Progressive Conservative

Mr. James Gillies (Don Valley):

Mr. Speaker, my question is directed to the Prime Minister. I would like to ask the right hon. gentleman, in relationship to the current economic situation, the high levels of unemployment, rising inflation, balance of payments deficit and more particularly to the fact that over the past few years there has been a fair degree of discrepancy between the forecast and the realities of economic performance, whether or not the Prime Minister is satisfied with the way in which we are organized in this country for the development of economic policy? I have in mind specifically whether or not he would consider the possibilities of changing the budget procedures so there might be debate on major economic trends before the budget comes down, and a new role for the Economic Council of Canada, the possibility of a council of economic advisers or some new arrangement whereby we might feel that we are getting perhaps a broader and better interpretation of economic forces and economic outlook that is ahead of us?

March 17, 1977

Topic:   ORAL QUESTION PERIOD
Subtopic:   THE CANADIAN ECONOMY
Sub-subtopic:   POSSIBILITY OF CHANGES IN METHOD OF ECONOMIC FORECASTING AND DEBATE ON CONDITIONS PRIOR TO BUDGET
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LIB

Pierre Elliott Trudeau (Prime Minister)

Liberal

Right Hon. P. E. Trudeau (Prime Minister):

Mr. Speaker, there is an indication in the question of very legitimate concern by the hon. member and some suggestions for improving our institutions. I will consider them. The hon. member himself might want to consider elaborating on them in a speech in the budget debate and certainly the Minister of Finance, myself and other members would be interested in improving in any way our procedures.

Topic:   ORAL QUESTION PERIOD
Subtopic:   THE CANADIAN ECONOMY
Sub-subtopic:   POSSIBILITY OF CHANGES IN METHOD OF ECONOMIC FORECASTING AND DEBATE ON CONDITIONS PRIOR TO BUDGET
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SUGGESTED COMMITTEE STUDY OF INSTITUTIONS CONCERNED WITH ECONOMIC POLICY

PC

James McPhail Gillies

Progressive Conservative

Mr. James Gillies (Don Valley):

Mr. Speaker, I wonder if the right hon. Prime Minister would give serious consideration to the appointment of a select committee of this House to examine the institutional framework for economic policymaking in this country with the terms of reference requiring a report by the end of this year so that some of the recommendations might be taken into account, if accepted by the House, in the preparation of the budget for the next fiscal year?

Topic:   ORAL QUESTION PERIOD
Subtopic:   SUGGESTED COMMITTEE STUDY OF INSTITUTIONS CONCERNED WITH ECONOMIC POLICY
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LIB

Pierre Elliott Trudeau (Prime Minister)

Liberal

Right Hon. P. E. Trudeau (Prime Minister):

Mr. Speaker, this calls for the same type of answer. I will consider the various suggestions. However, if the hon. member could find some moment to elaborate on them, either inside or outside the House, I would be very interested.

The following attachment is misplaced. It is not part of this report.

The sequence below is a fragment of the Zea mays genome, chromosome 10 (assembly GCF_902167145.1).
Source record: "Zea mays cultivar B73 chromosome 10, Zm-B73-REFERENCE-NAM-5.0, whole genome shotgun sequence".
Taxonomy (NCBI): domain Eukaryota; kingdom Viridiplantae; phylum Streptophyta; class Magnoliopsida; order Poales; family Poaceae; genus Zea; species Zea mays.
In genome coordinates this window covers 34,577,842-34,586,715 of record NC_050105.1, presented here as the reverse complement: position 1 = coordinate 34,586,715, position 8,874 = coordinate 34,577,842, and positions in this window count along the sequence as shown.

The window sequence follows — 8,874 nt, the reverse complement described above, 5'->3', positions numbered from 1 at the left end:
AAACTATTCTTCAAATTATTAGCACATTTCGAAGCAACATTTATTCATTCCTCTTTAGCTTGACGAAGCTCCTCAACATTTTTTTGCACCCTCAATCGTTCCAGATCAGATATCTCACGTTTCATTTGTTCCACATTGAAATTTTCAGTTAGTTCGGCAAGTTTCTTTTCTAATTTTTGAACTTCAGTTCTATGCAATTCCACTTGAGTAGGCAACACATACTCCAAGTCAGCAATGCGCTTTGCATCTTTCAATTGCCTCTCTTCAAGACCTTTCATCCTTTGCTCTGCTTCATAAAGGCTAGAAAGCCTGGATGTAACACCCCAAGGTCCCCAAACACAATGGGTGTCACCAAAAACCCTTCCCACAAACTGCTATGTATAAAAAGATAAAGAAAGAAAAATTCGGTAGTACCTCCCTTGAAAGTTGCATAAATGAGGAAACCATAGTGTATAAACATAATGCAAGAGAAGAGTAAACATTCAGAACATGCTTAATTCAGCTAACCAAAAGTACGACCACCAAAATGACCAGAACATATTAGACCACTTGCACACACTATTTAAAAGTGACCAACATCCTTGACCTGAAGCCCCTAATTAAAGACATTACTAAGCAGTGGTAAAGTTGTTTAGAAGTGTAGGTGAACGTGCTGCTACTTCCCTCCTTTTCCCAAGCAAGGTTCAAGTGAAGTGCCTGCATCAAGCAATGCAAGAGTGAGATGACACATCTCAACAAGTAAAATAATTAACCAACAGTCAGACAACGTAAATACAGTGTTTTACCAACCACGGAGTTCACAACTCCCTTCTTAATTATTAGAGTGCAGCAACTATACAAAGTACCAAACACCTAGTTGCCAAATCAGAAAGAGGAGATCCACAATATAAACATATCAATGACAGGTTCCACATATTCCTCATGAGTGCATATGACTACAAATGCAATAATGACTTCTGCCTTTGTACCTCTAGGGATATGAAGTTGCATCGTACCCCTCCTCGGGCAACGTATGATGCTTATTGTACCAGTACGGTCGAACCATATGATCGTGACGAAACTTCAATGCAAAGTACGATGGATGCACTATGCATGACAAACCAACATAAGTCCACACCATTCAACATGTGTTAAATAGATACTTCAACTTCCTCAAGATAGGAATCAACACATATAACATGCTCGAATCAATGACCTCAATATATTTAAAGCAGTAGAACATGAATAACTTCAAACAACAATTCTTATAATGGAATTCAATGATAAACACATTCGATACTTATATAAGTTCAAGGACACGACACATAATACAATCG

Topic:   ORAL QUESTION PERIOD
Subtopic:   SUGGESTED COMMITTEE STUDY OF INSTITUTIONS CONCERNED WITH ECONOMIC POLICY
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FINANCE

NDP

John Edward Broadbent

New Democratic Party

Mr. Edward Broadbent (Oshawa-Whitby):

Mr. Speaker, I have a question for the Minister of Finance. Given the need for government initiative to create jobs for the more than one million Canadians who need them, will the minister confirm the figures I have that the deficit in automotive parts trade with the United States increased a further $200 million in 1976 for a total of $2.7 billion in deficit for that year and if so, could he tell us what he said about this when he went to Washington recently, because such an imbalance obviously means a profound loss of jobs to Canadians and completely goes against the spirit of the auto pact?

Topic:   ORAL QUESTION PERIOD
Subtopic:   FINANCE
Sub-subtopic:   DEFICIT AS RESULT OF CANADA-UNITED STATES AUTO PACT-DISCUSSIONS WITH UNITED STATES
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LIB

Donald Stovel Macdonald (Minister of Finance)

Liberal

Hon. Donald S. Macdonald (Minister of Finance):

Mr. Speaker, the first part of the hon. gentleman's question requires a statistical answer and I would be prepared to seek that. I do not have it to hand at this time.

On the second and broader aspect of the question, indeed the question of the auto pact was referred to. As the hon. gentleman knows, there have been parallel considerations within both Canada and the United States with respect to the trade in automobiles and auto parts, a parallel preparation of positions of the two countries in this regard. We would anticipate that in this area we would have opportunity of comparing those respective positions of the two countries as a step toward a further examination of the auto pact.

Oral Questions

Topic:   ORAL QUESTION PERIOD
Subtopic:   FINANCE
Sub-subtopic:   DEFICIT AS RESULT OF CANADA-UNITED STATES AUTO PACT-DISCUSSIONS WITH UNITED STATES
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March 17, 1977